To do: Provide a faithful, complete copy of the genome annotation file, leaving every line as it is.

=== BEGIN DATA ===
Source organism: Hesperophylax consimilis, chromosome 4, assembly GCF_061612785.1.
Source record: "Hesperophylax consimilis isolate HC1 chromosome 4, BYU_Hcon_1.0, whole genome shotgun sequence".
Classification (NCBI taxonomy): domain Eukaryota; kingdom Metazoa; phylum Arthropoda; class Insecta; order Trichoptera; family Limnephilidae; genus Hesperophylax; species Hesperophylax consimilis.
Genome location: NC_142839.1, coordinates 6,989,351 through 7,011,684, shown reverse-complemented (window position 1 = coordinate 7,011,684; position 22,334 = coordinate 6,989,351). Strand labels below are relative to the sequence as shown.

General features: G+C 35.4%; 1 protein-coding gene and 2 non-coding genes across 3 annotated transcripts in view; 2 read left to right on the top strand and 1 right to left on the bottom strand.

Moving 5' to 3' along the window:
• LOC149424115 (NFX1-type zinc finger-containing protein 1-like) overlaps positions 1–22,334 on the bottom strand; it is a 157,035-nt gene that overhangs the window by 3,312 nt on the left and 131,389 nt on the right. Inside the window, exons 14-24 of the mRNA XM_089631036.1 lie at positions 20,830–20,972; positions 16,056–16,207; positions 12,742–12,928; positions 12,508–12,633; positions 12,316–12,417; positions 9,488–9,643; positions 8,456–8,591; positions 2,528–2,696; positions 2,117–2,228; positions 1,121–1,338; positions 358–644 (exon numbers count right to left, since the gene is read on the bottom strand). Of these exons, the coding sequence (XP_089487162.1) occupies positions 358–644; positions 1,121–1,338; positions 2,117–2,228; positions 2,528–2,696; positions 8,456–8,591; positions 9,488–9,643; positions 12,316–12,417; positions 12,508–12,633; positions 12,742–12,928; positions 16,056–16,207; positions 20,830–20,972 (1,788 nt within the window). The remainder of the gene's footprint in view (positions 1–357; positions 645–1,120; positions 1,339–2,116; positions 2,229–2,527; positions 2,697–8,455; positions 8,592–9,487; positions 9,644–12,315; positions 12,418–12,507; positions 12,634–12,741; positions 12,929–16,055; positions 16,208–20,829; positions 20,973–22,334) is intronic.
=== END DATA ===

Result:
Source organism: Hesperophylax consimilis, chromosome 4, assembly GCF_061612785.1.
Source record: "Hesperophylax consimilis isolate HC1 chromosome 4, BYU_Hcon_1.0, whole genome shotgun sequence".
Classification (NCBI taxonomy): domain Eukaryota; kingdom Metazoa; phylum Arthropoda; class Insecta; order Trichoptera; family Limnephilidae; genus Hesperophylax; species Hesperophylax consimilis.
Genome location: NC_142839.1, coordinates 6,989,351 through 7,011,684, shown reverse-complemented (window position 1 = coordinate 7,011,684; position 22,334 = coordinate 6,989,351). Strand labels below are relative to the sequence as shown.

General features: G+C 35.4%; 1 protein-coding gene and 2 non-coding genes across 3 annotated transcripts in view; 2 read left to right on the top strand and 1 right to left on the bottom strand.

Moving 5' to 3' along the window:
• LOC149424115 (NFX1-type zinc finger-containing protein 1-like) overlaps positions 1–22,334 on the bottom strand; it is a 157,035-nt gene that overhangs the window by 3,312 nt on the left and 131,389 nt on the right. Inside the window, exons 14-24 of the mRNA XM_089631036.1 lie at positions 20,830–20,972; positions 16,056–16,207; positions 12,742–12,928; positions 12,508–12,633; positions 12,316–12,417; positions 9,488–9,643; positions 8,456–8,591; positions 2,528–2,696; positions 2,117–2,228; positions 1,121–1,338; positions 358–644 (exon numbers count right to left, since the gene is read on the bottom strand). Of these exons, the coding sequence (XP_089487162.1) occupies positions 358–644; positions 1,121–1,338; positions 2,117–2,228; positions 2,528–2,696; positions 8,456–8,591; positions 9,488–9,643; positions 12,316–12,417; positions 12,508–12,633; positions 12,742–12,928; positions 16,056–16,207; positions 20,830–20,972 (1,788 nt within the window). The remainder of the gene's footprint in view (positions 1–357; positions 645–1,120; positions 1,339–2,116; positions 2,229–2,527; positions 2,697–8,455; positions 8,592–9,487; positions 9,644–12,315; positions 12,418–12,507; positions 12,634–12,741; positions 12,929–16,055; positions 16,208–20,829; positions 20,973–22,334) is intronic.